The cure for gestational diabetes is the cessation of those hormones that block it. This only happens when the patient gives birth, which may be several weeks from the time it was detected. Women who are predisposed should be checked early for their levels of glucose, lest they be affected by gestational diabetes. If you are diagnosed to have gestational diabetes, you are advised to lower down your blood glucose levels by eating a healthy diet. This means that the carbohydrates that you eat should be limited to be able to maintain normal blood glucose levels. Exercise is also suggested as part of the daily routine to lower blood sugar although it is not recommended in high risk pregnancies. The glucose levels in the blood should be monitored at least three times a day, after every meal. For those taking insulin, they also have to test themselves before meals to be able to keep blood glucose levels normal.

Keeping regular appointments with your obstetrician-gynecologist is advisable for pregnant women, more so if you have gestational diabetes, since they are also more prone to having an increase in blood pressure. During appointments, they will be taking your blood pressure and urine sample to test for the presence of protein. They will also be asking you to list down all you ate for the past week to check if you were able to meet your daily vitamin and carbohydrate requirement. This will also be correlated with your weight.

Your doctor might also request you to have an ultrasound to check on the growth of the fetus, if its size corresponds with its age in weeks. It also checks fetal movements and the amount of amniotic fluid in your womb. A non-stress test is also advised for those pregnant women taking insulin for gestational diabetes, usually done near their expected date of delivery. This is to monitor the fetal heart rate.

Insulin injections are given to pregnant women diagnosed with gestational diabetes if within two weeks of dieting and exercising would not bring down blood glucose levels to normal. These are stopped when the baby is delivered because of the loss of those inhibiting hormones.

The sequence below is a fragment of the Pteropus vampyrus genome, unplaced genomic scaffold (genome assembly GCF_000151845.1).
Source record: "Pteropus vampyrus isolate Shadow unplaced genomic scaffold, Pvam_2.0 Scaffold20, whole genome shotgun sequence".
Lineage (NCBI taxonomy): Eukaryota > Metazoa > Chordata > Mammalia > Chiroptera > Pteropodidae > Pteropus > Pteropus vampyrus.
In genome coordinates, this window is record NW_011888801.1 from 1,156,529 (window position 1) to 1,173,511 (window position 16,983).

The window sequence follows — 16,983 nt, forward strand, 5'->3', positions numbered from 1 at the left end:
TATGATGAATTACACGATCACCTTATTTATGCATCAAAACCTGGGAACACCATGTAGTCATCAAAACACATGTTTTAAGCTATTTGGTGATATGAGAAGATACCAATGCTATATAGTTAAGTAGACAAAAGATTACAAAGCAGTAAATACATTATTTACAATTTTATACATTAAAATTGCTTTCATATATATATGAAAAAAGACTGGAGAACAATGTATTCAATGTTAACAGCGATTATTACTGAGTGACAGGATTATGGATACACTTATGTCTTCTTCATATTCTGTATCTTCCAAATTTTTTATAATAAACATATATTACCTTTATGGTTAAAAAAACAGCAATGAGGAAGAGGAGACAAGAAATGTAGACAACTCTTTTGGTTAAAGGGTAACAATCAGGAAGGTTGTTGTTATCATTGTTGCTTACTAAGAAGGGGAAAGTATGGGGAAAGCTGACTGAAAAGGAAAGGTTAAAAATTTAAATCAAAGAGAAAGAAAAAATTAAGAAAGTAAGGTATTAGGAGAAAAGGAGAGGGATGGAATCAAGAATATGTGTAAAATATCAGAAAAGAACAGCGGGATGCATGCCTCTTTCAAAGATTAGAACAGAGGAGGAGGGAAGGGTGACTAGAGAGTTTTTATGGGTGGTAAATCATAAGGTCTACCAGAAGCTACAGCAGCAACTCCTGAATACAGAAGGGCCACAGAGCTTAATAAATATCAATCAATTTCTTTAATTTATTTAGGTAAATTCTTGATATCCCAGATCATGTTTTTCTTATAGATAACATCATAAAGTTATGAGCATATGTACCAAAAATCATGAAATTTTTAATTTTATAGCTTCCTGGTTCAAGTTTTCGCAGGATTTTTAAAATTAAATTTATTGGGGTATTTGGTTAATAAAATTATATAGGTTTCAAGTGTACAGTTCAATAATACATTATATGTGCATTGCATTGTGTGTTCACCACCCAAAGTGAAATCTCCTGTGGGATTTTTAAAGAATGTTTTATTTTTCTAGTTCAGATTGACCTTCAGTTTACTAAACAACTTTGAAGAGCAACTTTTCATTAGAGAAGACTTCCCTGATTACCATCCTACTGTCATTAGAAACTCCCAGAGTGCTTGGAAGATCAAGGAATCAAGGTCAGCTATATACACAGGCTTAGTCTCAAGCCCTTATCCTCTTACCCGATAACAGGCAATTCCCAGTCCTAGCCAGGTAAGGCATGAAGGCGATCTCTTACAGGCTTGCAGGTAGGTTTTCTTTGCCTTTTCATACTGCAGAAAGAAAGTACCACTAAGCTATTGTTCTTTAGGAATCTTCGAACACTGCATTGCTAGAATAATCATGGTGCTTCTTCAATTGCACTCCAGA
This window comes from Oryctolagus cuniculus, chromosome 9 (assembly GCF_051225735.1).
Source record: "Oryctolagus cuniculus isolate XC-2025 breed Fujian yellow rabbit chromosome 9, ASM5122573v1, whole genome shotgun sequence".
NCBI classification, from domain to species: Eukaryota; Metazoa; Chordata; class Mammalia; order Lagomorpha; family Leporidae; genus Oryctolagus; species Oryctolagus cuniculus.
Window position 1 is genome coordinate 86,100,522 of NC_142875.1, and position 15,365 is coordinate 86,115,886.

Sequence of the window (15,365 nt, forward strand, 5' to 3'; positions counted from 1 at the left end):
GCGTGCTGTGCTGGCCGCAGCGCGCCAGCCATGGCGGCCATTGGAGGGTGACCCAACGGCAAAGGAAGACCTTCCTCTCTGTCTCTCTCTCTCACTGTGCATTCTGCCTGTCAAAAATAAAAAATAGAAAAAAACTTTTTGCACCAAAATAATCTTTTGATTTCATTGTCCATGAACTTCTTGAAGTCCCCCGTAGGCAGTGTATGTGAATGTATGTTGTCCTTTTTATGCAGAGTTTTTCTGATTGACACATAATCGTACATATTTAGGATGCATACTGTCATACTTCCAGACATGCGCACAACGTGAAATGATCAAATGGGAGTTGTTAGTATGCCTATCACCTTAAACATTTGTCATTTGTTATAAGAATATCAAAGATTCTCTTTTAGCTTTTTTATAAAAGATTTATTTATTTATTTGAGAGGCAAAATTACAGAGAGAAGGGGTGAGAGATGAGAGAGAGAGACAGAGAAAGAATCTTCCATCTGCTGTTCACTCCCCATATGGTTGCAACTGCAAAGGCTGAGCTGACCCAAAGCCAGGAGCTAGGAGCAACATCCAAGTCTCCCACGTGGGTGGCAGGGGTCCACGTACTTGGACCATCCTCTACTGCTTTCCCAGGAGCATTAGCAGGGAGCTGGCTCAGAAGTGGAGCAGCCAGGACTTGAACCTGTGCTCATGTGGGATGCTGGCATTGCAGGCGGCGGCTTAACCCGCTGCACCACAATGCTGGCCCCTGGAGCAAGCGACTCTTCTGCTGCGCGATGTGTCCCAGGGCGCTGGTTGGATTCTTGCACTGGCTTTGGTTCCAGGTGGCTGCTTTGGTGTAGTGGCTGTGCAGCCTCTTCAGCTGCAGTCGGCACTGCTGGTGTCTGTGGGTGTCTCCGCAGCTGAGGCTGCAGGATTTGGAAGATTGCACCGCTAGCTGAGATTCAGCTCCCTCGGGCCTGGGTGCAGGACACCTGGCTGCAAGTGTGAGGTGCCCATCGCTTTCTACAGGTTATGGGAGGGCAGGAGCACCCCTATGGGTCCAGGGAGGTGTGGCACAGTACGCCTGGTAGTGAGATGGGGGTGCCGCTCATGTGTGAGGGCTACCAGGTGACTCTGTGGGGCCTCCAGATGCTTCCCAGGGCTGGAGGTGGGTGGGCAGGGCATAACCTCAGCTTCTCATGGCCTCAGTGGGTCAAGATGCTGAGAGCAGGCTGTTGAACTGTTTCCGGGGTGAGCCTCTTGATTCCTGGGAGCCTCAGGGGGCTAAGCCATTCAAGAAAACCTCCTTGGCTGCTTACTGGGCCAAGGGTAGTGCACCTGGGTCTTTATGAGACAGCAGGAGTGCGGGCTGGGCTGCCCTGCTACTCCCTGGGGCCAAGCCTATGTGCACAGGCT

Dieting is not advised for most pregnant women since it can stunt the growth of the child. The average woman will usually gain an average of thirty pounds during the whole pregnancy although for obese women, gaining fifteen pounds is fine when you are pregnant. The doctor might even advise you to diet since you may be at risk of developing gestational diabetes.

For the duration of the birth process, close observation is done on both the mother and the baby since complications may arise at this time due to gestational diabetes. Blood glucose levels are taken at least every hour to check if they fall within normal limits. Insulin will be given if high results were obtained and a glucose IV if lower than normal. The heart rate of the fetus is also monitored to see his condition inside the womb, to determine if a caesarean section will be needed although almost all women with gestational diabetes were able to have natural childbirth.

After delivery, they will check for the last time the glucose levels in your blood, just to be sure that it has gone back to normal. As with the newborn, glucose levels will also be checked for hypoglycemia, low calcium, increased bilirubin and RBC.

The treatment of pregnant women with gestational diabetes is for them to give birth. Unfortunately, gestational diabetes may occur again for the succeeding pregnancies and lead to a non-insulin dependent type of diabetes later on in life.